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United Nations says police should pay compensation for bashing Victorian woman

In 1991 the County Court held that $315,000 compensation should be paid by Victoria Police to a woman who was bashed unconscious by four police officers in her home.

In 1991 the County Court held that $315,000 compensation should be paid by Victoria Police to a woman who was bashed unconscious by four police officers who forced their way into her home without a warrant over a traffic infringement. This finding was overturned on Appeal by the Supreme Court, who found that the state government was not responsible for the officers who acted outside reasonable procedures. The High Court refused to hear an appeal.

In 2008 the victim's lawyers issued an individual communication to the United Nations Human Rights Committee, arguing that the state government had violated her rights in a number of articles of the International Convention on Civil and Political Rights. The UN handed down its decision on 2 May, almost twenty years after the incident, saying:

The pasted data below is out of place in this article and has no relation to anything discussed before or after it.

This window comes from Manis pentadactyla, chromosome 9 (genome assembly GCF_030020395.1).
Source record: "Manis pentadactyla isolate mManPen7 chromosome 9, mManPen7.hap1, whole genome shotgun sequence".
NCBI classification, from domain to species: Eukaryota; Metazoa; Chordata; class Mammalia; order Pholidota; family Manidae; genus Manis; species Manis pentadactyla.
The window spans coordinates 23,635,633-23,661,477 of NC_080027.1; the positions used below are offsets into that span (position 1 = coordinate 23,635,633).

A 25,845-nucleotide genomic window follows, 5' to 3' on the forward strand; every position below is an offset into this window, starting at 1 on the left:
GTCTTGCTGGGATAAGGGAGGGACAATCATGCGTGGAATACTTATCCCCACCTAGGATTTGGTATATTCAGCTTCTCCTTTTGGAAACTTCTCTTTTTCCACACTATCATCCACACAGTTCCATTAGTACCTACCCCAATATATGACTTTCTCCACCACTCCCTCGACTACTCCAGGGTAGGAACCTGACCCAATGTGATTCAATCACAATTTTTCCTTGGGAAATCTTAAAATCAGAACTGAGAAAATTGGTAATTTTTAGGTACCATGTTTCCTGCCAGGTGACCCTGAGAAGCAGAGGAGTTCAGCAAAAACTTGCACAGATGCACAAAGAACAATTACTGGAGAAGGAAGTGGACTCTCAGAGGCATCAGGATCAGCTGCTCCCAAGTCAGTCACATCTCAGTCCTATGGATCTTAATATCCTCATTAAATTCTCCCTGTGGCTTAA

• the state party is obliged to provide an effective remedy, including adequate compensation
  • that the state should be held vicariously liable for police misconduct and should amend its laws to that effect
  • Victoria police should re-open their investigation of the officers involved in the attack
  • an independent body should handle allegations of misconduct publicly in future.

The state government is considering the decision.

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Updated